Property Transfer To Son Set Aside By High Court

Property transfer to son set aside by High Court

The recent case of Paull v Paull [2018] EWHC 2520 (Ch) involved undue influence and a property transfer from an elderly father to his son.

Neville Paull lived in his property with his partner, Linda. In 2010, when he was 67 years old and considered to be frail and vulnerable, he transferred his home to his son Bradley. Neville argued that he only transferred the property because Bradley would look after it so he and Linda could live there for life.

Bradley stated that Neville wanted to transfer the property to ensure it did not go to Linda’s children, it would not be sold to pay care home fees, and to avoid Inheritance Tax. Neville sought to have the transaction set aside on the grounds that Bradley had unduly influenced him.

In Allcard v Skinner (1887) 36 Ch D 145, Lindley LJ outlined the two requirements for a claim of presumed undue influence: A places trust and confidence in B and is therefore predisposed to follow his direction, and the transaction calls for explanation because it cannot be reasonably accounted for by reference to the nature of A and B’s relationship. The defendant must rebut the presumption of undue influence otherwise the transaction is voidable.

Neville delegated significant control over his documentation to Bradley, Neville said that the transfer of the property was Bradley’s suggestion, and the transaction undoubtedly called for explanation as it deprived Neville and Linda of their sole residence and half of their capital assets.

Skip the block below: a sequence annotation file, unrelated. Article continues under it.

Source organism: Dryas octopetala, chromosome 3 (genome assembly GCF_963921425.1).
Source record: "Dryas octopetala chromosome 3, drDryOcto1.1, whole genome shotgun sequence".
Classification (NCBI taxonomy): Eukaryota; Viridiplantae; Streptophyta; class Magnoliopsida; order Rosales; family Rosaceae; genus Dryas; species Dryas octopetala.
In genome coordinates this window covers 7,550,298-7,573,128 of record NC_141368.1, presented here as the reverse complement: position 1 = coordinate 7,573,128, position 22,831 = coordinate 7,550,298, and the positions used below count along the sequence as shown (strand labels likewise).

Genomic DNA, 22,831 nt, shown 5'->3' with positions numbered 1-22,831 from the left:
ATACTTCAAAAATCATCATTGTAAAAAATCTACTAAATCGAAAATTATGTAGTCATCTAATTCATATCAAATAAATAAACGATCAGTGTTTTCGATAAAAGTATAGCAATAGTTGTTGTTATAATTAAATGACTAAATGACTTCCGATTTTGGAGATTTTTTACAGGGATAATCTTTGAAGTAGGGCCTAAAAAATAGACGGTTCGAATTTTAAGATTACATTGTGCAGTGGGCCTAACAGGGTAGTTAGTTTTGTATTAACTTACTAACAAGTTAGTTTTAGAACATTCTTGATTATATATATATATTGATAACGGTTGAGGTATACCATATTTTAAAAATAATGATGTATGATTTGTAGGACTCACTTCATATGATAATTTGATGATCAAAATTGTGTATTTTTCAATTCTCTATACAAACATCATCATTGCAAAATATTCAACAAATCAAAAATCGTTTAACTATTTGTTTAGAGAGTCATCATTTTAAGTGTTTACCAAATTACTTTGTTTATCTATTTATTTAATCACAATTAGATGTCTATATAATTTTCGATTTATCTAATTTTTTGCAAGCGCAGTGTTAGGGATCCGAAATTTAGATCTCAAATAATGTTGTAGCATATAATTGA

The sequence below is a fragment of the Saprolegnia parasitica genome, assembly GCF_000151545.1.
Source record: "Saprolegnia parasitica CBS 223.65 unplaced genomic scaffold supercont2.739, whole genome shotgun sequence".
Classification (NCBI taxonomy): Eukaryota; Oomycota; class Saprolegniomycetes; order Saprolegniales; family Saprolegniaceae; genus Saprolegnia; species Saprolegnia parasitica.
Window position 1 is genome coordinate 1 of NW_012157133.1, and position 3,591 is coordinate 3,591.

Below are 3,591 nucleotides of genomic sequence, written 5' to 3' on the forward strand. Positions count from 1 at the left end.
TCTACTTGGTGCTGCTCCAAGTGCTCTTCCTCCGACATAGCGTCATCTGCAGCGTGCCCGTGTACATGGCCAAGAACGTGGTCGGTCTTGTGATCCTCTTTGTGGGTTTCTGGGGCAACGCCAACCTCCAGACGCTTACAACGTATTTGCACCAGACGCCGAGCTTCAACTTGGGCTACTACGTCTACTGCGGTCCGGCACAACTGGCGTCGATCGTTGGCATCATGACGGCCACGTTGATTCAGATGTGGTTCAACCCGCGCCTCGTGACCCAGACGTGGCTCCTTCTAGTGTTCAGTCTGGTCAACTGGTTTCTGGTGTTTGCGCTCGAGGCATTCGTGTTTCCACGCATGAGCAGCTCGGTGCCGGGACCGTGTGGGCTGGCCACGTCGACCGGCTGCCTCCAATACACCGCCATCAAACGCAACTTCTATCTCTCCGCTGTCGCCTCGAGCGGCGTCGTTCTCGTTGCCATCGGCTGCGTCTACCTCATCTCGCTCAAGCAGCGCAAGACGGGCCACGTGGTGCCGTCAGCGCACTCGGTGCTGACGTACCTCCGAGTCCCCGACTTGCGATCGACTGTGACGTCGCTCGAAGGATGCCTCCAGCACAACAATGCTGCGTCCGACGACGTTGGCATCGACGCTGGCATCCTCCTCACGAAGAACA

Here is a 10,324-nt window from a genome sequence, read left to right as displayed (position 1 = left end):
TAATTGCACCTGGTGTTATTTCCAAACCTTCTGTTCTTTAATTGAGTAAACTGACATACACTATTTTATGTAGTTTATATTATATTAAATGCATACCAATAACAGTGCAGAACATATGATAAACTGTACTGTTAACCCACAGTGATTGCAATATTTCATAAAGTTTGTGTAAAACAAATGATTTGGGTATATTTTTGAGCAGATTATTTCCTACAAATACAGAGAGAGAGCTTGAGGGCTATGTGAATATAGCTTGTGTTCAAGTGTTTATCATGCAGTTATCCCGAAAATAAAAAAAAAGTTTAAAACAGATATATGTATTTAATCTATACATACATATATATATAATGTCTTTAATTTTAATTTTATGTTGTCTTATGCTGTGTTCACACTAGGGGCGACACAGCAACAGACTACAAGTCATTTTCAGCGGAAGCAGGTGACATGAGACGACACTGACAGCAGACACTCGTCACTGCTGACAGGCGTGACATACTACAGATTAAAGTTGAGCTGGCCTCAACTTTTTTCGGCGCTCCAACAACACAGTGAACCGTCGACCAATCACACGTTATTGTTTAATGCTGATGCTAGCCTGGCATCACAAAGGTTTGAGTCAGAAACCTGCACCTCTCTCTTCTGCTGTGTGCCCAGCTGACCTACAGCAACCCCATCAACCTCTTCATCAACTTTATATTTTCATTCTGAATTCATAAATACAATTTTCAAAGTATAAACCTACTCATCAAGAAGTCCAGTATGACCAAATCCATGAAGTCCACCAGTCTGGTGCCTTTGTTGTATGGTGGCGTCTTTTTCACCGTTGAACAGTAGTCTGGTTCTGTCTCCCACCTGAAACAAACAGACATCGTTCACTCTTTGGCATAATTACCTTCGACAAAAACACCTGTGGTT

Bradley had to establish that Neville entered into the transaction freely and independently. He relied on the fact that the solicitor had advised Neville on the consequences of the transfer but the High Court found that the solicitor’s involvement was insufficient to reduce or remove the effects of Bradley’s undue influence. The solicitor was criticised as although he tried to discourage Neville, he did not ensure he understood the consequences of the transfer and that it was irrevocable.

The High Court found that both requirements of the test were satisfied in Neville’s favour and he had therefore been unduly influenced and so it set aside the transfer from Neville to Bradley.

If you are thinking about gifting your property to someone else, such as your son or daughter, you should be very careful about the possible consequences; especially if you continue living there. It could mean that you are seen to be intentionally depriving yourself of assets and you may still have to pay care fees. If you are going to benefit from a gift of property, you should ensure that each of you take independent legal advice.

To discuss any of the issues raised above, please contact a member of the Private Client team on 01384 410410.